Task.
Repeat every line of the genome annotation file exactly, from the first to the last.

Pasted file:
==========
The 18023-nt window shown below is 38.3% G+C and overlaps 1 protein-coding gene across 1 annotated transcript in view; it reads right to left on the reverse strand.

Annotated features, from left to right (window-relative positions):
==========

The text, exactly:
The 18023-nt window shown below is 38.3% G+C and overlaps 1 protein-coding gene across 1 annotated transcript in view; it reads right to left on the reverse strand.

Annotated features, from left to right (window-relative positions):